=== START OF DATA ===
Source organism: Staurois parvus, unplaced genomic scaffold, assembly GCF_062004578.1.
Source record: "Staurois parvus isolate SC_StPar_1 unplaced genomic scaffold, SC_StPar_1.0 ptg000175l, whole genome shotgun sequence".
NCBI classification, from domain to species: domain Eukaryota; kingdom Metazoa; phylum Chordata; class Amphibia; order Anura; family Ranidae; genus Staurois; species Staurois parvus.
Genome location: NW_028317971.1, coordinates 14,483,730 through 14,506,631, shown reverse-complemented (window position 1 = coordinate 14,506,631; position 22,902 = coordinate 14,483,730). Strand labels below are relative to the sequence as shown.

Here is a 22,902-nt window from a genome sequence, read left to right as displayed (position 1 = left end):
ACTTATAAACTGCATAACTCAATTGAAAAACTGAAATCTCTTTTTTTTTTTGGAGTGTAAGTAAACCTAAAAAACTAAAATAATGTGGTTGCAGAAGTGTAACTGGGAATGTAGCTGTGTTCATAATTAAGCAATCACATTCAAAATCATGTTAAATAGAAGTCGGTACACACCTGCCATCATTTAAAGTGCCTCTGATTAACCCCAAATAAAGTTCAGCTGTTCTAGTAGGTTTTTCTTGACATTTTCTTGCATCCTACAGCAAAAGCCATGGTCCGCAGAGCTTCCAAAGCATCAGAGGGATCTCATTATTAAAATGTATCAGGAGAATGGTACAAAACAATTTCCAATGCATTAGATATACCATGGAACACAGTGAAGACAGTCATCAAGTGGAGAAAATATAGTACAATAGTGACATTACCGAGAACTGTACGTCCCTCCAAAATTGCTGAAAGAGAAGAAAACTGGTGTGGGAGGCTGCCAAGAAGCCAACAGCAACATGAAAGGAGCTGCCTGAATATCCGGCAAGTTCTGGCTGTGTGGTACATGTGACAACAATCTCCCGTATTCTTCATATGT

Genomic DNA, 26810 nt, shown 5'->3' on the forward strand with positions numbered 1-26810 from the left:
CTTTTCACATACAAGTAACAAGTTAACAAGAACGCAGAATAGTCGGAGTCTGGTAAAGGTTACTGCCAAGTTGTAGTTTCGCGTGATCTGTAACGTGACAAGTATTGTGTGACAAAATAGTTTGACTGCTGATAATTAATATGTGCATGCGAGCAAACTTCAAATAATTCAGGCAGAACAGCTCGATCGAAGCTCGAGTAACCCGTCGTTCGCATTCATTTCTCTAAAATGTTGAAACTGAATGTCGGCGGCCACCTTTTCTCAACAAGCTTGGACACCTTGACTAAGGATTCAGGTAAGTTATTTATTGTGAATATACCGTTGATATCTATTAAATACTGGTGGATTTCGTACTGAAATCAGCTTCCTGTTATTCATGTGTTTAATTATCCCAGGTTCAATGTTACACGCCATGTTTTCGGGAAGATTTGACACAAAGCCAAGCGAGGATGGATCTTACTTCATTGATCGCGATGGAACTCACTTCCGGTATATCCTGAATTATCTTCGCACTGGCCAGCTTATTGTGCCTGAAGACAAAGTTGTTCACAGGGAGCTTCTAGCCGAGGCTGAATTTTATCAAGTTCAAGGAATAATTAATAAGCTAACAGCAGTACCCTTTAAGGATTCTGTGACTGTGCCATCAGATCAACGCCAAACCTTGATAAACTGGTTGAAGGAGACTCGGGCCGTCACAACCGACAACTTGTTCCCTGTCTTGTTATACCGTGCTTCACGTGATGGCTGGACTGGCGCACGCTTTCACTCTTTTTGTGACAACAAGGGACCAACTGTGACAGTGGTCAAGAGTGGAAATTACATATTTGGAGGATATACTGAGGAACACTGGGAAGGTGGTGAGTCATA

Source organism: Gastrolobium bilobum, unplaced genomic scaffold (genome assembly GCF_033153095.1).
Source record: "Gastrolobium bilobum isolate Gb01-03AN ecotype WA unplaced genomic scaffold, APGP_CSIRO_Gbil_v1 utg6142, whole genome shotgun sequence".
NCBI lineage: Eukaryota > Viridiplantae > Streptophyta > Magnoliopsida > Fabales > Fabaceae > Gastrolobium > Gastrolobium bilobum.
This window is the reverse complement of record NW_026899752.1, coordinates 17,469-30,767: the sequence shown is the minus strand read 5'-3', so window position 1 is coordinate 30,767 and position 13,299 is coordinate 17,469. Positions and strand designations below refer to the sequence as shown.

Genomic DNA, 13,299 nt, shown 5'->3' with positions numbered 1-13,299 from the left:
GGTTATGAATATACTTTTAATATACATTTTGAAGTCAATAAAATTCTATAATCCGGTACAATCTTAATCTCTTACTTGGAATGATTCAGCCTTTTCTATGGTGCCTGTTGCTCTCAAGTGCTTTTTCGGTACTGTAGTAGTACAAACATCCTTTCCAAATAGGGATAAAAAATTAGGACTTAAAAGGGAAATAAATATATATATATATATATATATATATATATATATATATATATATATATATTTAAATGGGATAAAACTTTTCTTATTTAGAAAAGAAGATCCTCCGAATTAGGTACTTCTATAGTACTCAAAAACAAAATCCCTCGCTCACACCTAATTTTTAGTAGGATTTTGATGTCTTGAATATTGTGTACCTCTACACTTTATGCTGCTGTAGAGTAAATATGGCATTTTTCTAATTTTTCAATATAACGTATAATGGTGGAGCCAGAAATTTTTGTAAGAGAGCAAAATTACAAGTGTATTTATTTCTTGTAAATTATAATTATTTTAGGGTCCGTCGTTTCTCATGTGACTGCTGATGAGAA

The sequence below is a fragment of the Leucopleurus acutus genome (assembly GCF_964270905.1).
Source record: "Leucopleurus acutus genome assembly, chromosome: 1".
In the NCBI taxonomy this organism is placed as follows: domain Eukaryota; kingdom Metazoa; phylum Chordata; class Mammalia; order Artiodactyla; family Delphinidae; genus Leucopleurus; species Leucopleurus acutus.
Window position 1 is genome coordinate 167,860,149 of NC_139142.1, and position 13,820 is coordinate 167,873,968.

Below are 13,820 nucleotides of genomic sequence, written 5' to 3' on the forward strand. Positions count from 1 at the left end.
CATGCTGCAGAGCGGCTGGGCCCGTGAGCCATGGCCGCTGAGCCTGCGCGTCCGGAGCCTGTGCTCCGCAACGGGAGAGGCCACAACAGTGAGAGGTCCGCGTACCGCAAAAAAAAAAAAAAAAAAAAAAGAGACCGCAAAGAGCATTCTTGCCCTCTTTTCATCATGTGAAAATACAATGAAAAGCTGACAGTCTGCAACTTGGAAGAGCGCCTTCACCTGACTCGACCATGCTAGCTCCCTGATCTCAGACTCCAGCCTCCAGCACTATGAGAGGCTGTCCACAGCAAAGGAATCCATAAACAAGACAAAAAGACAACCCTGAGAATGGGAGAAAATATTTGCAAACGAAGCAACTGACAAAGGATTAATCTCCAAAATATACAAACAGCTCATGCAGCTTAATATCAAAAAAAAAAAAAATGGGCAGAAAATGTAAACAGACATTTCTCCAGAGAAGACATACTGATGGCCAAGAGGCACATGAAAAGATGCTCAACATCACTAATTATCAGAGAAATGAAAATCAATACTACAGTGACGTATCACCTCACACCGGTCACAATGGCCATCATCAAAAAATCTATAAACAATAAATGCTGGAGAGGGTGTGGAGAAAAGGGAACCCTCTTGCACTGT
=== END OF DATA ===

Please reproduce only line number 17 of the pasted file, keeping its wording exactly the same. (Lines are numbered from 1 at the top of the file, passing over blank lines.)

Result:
In the NCBI taxonomy this organism is placed as follows: domain Eukaryota; kingdom Metazoa; phylum Chordata; class Mammalia; order Artiodactyla; family Delphinidae; genus Leucopleurus; species Leucopleurus acutus.